15. CowboyTed
    Joined: Apr 27, 2015
    Posts: 341

    CowboyTed
    Member

    Welcome to the 170 CID club! My '55 Studebaker has a 170 flathead six. It's adequate to get around on modern roads, with the overdrive, anyway. Barely.

    Educating yourself on carbs can be a long process. One of the first things to learn is reading your plugs. By that, I mean driving the car for a good long drive, getting the "seat of the pants" feel for how it feels when you accelerate, and when you drive along normally. Then, when you stop, let it cool, pull the spark plugs out, and look at the color on the business end of the plugs. A nice tan color suggests that the air/fuel mixture is about right. Black or dark colors mean it's too rich. Plain white or gray suggest too lean. Those problems can usually be corrected by changing the float level, meaning the level at which the float inside the carb shuts off the flow of gas from the fuel pump.

    Form there, your seat of the pants sense tells you whether it is accelerating OK, and whether it stumbles off idle, or during acceleration, or when you let off the gas. Those stumbles can be corrected, and the gang here can help you through the fixes, which will vary depending on the carb you're using. Some carbs use various jets or linkage adjustments to adjust rich and lean conditions at different points during operation as well.
     
  16. TastyRubin
    Joined: Mar 31, 2016
    Posts: 17

    TastyRubin

    So were did you go to get the initial setting for your carb or did you his already know?
     
  17. TastyRubin
    Joined: Mar 31, 2016
    Posts: 17

    TastyRubin

    dirt t,

    I see where your going with that it seems older engines experience a short period of time during engine start-up where critical lubrication is insufficient between metal-to-metal lubrication points when using modern oils so higher zinc levels help this initial startup. Thanks for the info and I'll look into it a bit more.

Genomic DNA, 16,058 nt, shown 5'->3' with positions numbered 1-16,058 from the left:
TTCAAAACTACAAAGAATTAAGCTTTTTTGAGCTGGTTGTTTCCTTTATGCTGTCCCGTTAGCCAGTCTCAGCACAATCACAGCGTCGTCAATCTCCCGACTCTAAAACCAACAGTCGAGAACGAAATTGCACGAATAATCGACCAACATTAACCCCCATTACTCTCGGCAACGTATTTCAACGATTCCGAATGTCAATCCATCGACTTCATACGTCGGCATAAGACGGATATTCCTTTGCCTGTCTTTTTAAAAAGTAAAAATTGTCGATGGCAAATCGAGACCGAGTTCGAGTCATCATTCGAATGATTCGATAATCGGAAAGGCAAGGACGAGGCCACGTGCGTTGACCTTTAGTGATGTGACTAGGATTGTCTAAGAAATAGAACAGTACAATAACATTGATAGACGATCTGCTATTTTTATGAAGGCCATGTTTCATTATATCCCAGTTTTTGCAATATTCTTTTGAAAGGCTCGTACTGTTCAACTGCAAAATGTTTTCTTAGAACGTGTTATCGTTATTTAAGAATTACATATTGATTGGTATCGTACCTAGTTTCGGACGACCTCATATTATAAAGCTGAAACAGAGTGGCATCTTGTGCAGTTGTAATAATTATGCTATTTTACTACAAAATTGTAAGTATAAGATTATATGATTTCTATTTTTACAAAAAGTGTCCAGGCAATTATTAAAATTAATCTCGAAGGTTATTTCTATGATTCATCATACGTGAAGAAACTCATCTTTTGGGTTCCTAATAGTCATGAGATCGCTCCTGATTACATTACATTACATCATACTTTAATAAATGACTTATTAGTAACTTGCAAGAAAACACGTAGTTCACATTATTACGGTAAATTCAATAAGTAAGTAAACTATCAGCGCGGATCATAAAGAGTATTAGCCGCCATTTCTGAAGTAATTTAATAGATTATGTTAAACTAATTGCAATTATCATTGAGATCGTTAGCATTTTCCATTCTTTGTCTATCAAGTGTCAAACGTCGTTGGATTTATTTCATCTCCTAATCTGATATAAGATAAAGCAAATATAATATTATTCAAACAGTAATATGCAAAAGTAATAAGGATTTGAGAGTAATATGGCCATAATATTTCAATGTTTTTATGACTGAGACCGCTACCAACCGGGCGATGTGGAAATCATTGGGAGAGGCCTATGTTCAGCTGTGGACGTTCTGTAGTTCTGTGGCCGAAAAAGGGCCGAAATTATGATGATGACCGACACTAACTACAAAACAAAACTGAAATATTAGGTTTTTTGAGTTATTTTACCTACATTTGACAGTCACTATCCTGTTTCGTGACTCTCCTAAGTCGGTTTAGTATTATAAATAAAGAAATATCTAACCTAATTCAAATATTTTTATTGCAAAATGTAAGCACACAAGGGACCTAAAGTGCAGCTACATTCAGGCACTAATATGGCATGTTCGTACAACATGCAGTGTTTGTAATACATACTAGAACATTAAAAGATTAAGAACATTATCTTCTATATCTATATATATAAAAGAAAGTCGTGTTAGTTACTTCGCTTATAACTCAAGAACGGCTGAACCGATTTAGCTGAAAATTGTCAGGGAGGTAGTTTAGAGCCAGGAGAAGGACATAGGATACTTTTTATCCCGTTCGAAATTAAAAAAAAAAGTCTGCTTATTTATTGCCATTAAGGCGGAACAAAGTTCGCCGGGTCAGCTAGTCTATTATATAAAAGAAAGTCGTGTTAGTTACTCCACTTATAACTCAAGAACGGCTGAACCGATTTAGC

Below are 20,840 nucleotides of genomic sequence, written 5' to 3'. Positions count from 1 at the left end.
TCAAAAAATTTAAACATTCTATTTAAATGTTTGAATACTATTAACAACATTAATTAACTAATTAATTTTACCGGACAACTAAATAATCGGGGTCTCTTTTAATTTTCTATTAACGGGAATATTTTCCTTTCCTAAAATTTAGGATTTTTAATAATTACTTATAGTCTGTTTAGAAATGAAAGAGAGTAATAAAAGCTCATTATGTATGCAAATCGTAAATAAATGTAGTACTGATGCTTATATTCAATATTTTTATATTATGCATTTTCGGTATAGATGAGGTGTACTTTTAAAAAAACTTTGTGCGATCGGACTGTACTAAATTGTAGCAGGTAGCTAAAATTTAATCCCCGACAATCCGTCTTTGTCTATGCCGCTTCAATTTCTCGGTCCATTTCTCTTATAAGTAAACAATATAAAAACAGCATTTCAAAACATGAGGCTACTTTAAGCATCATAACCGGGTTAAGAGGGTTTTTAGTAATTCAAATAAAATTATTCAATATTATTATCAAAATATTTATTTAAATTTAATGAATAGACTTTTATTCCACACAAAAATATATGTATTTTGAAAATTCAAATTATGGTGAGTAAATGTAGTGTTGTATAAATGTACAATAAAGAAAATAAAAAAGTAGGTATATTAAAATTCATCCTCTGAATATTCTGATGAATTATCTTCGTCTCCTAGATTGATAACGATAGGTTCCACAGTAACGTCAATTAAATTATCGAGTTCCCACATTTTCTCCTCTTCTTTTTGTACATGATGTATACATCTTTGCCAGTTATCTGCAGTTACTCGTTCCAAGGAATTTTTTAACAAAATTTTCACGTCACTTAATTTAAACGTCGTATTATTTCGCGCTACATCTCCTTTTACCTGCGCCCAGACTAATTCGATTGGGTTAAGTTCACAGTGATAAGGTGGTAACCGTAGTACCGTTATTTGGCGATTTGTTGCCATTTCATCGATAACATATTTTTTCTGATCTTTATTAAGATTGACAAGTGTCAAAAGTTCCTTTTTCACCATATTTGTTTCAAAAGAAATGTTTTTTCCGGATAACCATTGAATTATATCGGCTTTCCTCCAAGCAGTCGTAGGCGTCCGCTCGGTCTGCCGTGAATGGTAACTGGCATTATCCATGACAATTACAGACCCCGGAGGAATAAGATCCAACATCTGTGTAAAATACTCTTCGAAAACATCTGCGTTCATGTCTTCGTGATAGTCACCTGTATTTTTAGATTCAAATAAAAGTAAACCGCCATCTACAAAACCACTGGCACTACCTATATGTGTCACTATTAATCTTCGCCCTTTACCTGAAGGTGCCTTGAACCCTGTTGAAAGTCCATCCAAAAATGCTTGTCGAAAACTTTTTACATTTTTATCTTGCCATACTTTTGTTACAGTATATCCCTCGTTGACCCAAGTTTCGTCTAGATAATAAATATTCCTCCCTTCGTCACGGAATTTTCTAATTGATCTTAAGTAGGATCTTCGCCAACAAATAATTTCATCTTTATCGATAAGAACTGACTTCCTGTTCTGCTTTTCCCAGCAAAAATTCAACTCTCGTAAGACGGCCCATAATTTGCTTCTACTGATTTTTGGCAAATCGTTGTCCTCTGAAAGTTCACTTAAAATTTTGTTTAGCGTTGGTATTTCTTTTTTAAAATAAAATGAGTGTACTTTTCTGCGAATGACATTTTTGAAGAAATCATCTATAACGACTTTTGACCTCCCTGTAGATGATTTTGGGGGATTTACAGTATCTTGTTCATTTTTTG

18. arkiehotrods
    Joined: Mar 9, 2006
    Posts: 6,337

    arkiehotrods
    ALLIANCE MEMBER

    I learned to drive in a 4 dr Falcon, 170 inch six, three on the tree. My dad had an eighth-mile track he used for his horses, and I used to run around that track in the Falcon, thinking I was Parnelli Jones!
     
    firstinsteele likes this.
  19. TastyRubin
    Joined: Mar 31, 2016
    Posts: 17

    TastyRubin

    That's awesome brother!
     
  20. Barn Find
    Joined: Feb 2, 2013
    Posts: 2,317

    Barn Find
    Member
    from Missouri

    That's the same thing I read on the POR 15 I have used. I hoped maybe they did something different for engine paint. The POR 15 I have applied eventually turned from glossy to flat, which I assume is UV deterioration. I will be topcoating it when I use it in the future.
     
  21. Barn Find
    Joined: Feb 2, 2013
    Posts: 2,317

    Barn Find
    Member
    from Missouri

    My shop can get almost that bad sometimes. The story of that avatar is at
    http://www.jalopyjournal.com/forum/threads/drug-this-home-finally.807257/ And we had to move a lot of junk before we could even take that picture. It turned out pretty good eventually.
     
  22. 56 Dodge Pickup
    Joined: Jul 1, 2009
    Posts: 1,815

    56 Dodge Pickup
    ALLIANCE MEMBER
    1. H.A.M.B. Chapel

    Welcome to the HAMB there is a lot of great knowledge here don't be afraid to ask questions motor looks Great and it sounds like you are of to a good start! Hobo Jim
     
  23. Muffy Bennett
    Joined: Nov 26, 2015
    Posts: 40

    Muffy Bennett
    Member
    from Arizona

    That. Is. Awesome.
     
    lothiandon1940 likes this.
  24. wicarnut
    Joined: Oct 29, 2009
    Posts: 6,238

    wicarnut
    ALLIANCE MEMBER

  25. Lebowski
    Joined: Aug 21, 2011
    Posts: 1,569

    Lebowski
    BANNED

    Nice job on the engine. I've got a '60 Edsel with a straight 6 but mine is a 223 and yours is smaller than that, isn't it? Where are you from?
     
  26. Zink is important, and welcome from Minnesota!